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April 21, 2016 | Plastic and Reconstructive Surgery
Reconstructive surgery is a broad term that defines procedures that restore some form or function to the body. Medically necessary surgeries often return a part of the body to norm after injury or illness. They may fix congenital defects, as well, such as a cleft palette.
For many people, getting reconstructive surgery is a life-changing event. The concept of reconstruction is a complex one, though. Finding out more about the different types of surgery available will help you make an informed decision about your body and the possibility of reconstructive surgery.
The public often uses these words interchangeably even though they have different purposes. Plastic surgery is an umbrella term for various types of reconstructive procedures like traditional reconstructive surgery, craniofacial surgery and microsurgery.
Cosmetic surgery is an optional, or medically unnecessary, procedure designed to improve someone’s appearance. Breast augmentation, for example, is a cosmetic surgery done for a different reason than someone getting breast reconstruction. A woman who undergoes a modified radical mastectomy needs breast reconstruction to replace the tissue and nipple removed because of cancer. She is not looking to change her body shape specifically but is replacing a breast lost due to illness.
Medically, reconstructive surgery refers to a procedure that is necessary to restore a part of the body. It may include complex wound closing, traumatic reconstruction or another surgery designed to rebuild something instead of enhancing it.
Finding out more about the different types of surgery available will help you make an informed decision about your body and the possibility of reconstructive surgery.
Reconstructive surgery helps repair a part of the body damaged by disease, trauma or defect. The American Society of Plastic Surgeons reports there are more than one million of these types of surgeries done every year.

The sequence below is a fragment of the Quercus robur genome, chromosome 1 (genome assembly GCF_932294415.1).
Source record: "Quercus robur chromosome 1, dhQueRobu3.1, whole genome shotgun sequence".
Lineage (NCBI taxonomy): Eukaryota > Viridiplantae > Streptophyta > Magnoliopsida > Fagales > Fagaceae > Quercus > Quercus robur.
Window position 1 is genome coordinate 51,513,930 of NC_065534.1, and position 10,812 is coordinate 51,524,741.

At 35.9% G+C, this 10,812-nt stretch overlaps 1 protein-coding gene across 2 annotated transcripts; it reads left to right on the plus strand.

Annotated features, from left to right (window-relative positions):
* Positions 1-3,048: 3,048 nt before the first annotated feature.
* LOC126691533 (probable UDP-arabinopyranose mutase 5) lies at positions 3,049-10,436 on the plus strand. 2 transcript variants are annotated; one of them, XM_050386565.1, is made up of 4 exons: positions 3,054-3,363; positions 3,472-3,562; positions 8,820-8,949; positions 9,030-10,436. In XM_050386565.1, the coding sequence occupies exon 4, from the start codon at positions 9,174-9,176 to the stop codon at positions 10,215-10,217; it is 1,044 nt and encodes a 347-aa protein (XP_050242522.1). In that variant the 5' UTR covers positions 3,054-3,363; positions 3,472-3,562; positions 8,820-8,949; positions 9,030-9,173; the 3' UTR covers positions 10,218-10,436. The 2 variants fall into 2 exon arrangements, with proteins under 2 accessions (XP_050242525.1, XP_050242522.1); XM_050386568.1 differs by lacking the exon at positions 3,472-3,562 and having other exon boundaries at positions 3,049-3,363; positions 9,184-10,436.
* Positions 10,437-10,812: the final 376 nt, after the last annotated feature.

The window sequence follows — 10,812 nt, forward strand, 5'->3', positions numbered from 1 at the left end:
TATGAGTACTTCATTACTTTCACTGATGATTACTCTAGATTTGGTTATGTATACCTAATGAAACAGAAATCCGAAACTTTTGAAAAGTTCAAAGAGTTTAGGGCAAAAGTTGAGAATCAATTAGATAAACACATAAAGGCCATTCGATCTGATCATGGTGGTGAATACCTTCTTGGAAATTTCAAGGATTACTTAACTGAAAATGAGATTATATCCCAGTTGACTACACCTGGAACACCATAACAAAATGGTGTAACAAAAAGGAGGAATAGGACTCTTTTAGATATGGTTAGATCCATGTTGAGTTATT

There are literally hundreds of different kinds of reconstructive procedures, but some of the more common ones include:
It is up to the surgeon to determine if someone is a good candidate for surgery, but there are factors to consider. Overall health, for example, is critical. The doctor will do a detailed medical history looking for conditions that may complicate healing like diabetes or high blood pressure. Lifestyle choices may affect this decision, too, such as smoking.
In some cases, medical necessity factors into surgery as well. A breast reconstruction can be put off until the patient is stronger, but something like a wound closing has to be done quickly.
Some problems that require reconstructive surgery affect other parts of the body, so that is something the physician takes into account. For instance, someone with a traumatic injury might have impaired mobility without an immediate corrective procedure.
Once the surgery is complete, you will need some recovery time. Extensive procedures might require physical therapy to help you heal and increase your flexibility. Contact us to learn more about medically necessary reconstructive surgery and how it can change your life.
The Live Better Team
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This information is not intended to replace the advice of a medical professional. You should always consult your doctor before making decisions about your health.